It affects us. If a minor problem occurs, Katherine anticipates that I will become enraged and literally tear up the house and furniture. “That’s what men do, right?” I’m re-educating her on the subject.

6

Joel 08.30.05 at 6:59 am

John,

You’ve given a powerful witness and relational testimony with just a few short words. Thanks.

7

Will 08.30.05 at 2:33 pm

“….Statistics from this report, which were updated recently, indicate that drinking by college students aged 18 to 24 contributes to an estimated 1,700 student deaths, 599,000 injuries, and 97,000 cases of sexual assault or date rape each year.” http://www.collegedrinkingprevention.gov/Parents/collegefactsheet.aspx

As a UMC pastor I abstain for many reasons, but one of the main ones is the death and destruction with which alcohol is assoicated. The quote above deals with a relatively small age group. The total picture is truly staggering(pun intended).

Assuming the statistic above are accurate, more young people will be injured, harmed or die in a one year period in the USA than soldiers in Iraq. However, no one will protest this.

8

DH 08.30.05 at 3:26 pm

Joel, I totally appreciate your post. I think I make a distinction between “under the influence” and drunk. I believe strongly that anything that anything that makes you hallucinate is sin (pharmakeia) if taken to the point that (pharmakeia) is achieved. I do think very strongly that being drunk is a sin. All I know is that Bible says that being drunk is sin. We must be sincere and pray about this strongly. Just because we “feel good” when we drink doesn’t mean it is a good thing. I would argue that we must allow the holy Spirit to reveal whether are actions are actually benefiting Christ or not. “Be not drunk with wine wherein is excess but be filled with the Holy Spirit”.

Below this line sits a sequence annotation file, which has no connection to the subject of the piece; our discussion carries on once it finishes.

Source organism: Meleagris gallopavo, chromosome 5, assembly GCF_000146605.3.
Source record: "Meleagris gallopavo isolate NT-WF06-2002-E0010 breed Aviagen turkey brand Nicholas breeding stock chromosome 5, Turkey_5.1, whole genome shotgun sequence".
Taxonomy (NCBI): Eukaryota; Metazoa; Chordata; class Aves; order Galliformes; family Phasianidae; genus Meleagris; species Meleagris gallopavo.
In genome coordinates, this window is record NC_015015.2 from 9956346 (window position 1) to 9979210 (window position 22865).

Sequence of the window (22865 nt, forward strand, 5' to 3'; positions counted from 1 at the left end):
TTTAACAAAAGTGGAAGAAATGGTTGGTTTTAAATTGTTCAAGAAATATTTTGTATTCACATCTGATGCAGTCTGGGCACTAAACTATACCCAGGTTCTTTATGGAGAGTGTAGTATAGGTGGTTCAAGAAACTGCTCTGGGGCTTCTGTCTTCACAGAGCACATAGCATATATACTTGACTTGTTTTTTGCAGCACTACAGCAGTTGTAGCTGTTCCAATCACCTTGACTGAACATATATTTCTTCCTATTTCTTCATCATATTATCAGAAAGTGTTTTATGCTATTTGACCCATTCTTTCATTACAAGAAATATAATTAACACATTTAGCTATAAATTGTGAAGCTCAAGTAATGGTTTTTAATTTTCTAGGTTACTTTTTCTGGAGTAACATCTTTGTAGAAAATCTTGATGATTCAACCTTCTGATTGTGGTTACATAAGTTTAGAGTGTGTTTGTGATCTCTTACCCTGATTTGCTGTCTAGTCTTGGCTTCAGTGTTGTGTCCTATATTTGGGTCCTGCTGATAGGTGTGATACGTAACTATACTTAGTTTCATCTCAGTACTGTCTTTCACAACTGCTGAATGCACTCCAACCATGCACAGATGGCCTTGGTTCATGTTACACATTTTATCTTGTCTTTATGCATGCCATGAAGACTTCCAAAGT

9

DH 08.30.05 at 3:29 pm

Joel, It is great to see your moderation in your use. It is a testament to me. I hope we can all realize as Christians the strong limitations that God set forth with this type of use. For me it is abstinence but I can understand the opposing view as long as one is not drunk. I think I gave all of the definitions from above. Great reaponse Joel. :)

10

Joel 08.30.05 at 4:37 pm

Will,

Again, I agree with the witnessing to abstinence. It should be noted, however, that some scholars or experts have claimed that raising the drinking age for campus youth in the U.S.A. has actually increased binge drinking rather than decreasing it. I read one such article recently and will reference it when I remember where I saw it.

11

DH 08.30.05 at 7:26 pm

Joel, for me I feel that the standard is the most important. Just because more people happen to use it in that age group doesn’t mean it is a problem with the law per se. Sounds like we found some common ground but on the fine tune details some seperation. I take great care for the standard than I do the results. An analogy would be Moses and the children of Israel. God through Moses had the standard but a super majority went against it. This didn’t mean the standard was wrong because the super majority didn’t follow the standard through Moses. I know this is a little conveluted but does that make sense? :) Bless ya in the Lord. :)